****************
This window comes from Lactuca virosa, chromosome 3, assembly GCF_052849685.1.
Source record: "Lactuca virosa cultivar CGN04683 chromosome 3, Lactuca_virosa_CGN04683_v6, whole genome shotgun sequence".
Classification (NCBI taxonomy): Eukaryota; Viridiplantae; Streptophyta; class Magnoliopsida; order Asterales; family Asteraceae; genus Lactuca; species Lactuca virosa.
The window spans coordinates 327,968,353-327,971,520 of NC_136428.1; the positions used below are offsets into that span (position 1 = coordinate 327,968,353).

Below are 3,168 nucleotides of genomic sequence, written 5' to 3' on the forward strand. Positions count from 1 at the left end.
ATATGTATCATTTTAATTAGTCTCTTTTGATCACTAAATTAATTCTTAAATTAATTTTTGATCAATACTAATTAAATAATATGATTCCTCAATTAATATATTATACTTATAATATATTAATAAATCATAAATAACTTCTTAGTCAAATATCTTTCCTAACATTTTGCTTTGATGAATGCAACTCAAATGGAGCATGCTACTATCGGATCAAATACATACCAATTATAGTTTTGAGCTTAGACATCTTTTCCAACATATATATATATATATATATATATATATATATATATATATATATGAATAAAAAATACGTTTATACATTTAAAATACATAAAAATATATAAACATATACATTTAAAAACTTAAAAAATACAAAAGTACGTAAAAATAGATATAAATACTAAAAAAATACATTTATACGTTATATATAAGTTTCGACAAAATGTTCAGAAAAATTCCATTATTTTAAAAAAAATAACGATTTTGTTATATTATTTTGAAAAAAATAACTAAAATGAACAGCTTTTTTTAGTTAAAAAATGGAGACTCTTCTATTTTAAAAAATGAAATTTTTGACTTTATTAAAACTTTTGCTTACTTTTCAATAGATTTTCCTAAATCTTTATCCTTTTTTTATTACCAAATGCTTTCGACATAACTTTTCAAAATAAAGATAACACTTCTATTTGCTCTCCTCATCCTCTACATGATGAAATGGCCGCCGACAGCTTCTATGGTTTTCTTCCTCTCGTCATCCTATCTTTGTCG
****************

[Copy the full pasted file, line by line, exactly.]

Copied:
This window comes from Lactuca virosa, chromosome 3, assembly GCF_052849685.1.
Source record: "Lactuca virosa cultivar CGN04683 chromosome 3, Lactuca_virosa_CGN04683_v6, whole genome shotgun sequence".
Classification (NCBI taxonomy): Eukaryota; Viridiplantae; Streptophyta; class Magnoliopsida; order Asterales; family Asteraceae; genus Lactuca; species Lactuca virosa.
The window spans coordinates 327,968,353-327,971,520 of NC_136428.1; the positions used below are offsets into that span (position 1 = coordinate 327,968,353).

Below are 3,168 nucleotides of genomic sequence, written 5' to 3' on the forward strand. Positions count from 1 at the left end.
ATATGTATCATTTTAATTAGTCTCTTTTGATCACTAAATTAATTCTTAAATTAATTTTTGATCAATACTAATTAAATAATATGATTCCTCAATTAATATATTATACTTATAATATATTAATAAATCATAAATAACTTCTTAGTCAAATATCTTTCCTAACATTTTGCTTTGATGAATGCAACTCAAATGGAGCATGCTACTATCGGATCAAATACATACCAATTATAGTTTTGAGCTTAGACATCTTTTCCAACATATATATATATATATATATATATATATATATATATATATATATGAATAAAAAATACGTTTATACATTTAAAATACATAAAAATATATAAACATATACATTTAAAAACTTAAAAAATACAAAAGTACGTAAAAATAGATATAAATACTAAAAAAATACATTTATACGTTATATATAAGTTTCGACAAAATGTTCAGAAAAATTCCATTATTTTAAAAAAAATAACGATTTTGTTATATTATTTTGAAAAAAATAACTAAAATGAACAGCTTTTTTTAGTTAAAAAATGGAGACTCTTCTATTTTAAAAAATGAAATTTTTGACTTTATTAAAACTTTTGCTTACTTTTCAATAGATTTTCCTAAATCTTTATCCTTTTTTTATTACCAAATGCTTTCGACATAACTTTTCAAAATAAAGATAACACTTCTATTTGCTCTCCTCATCCTCTACATGATGAAATGGCCGCCGACAGCTTCTATGGTTTTCTTCCTCTCGTCATCCTATCTTTGTCG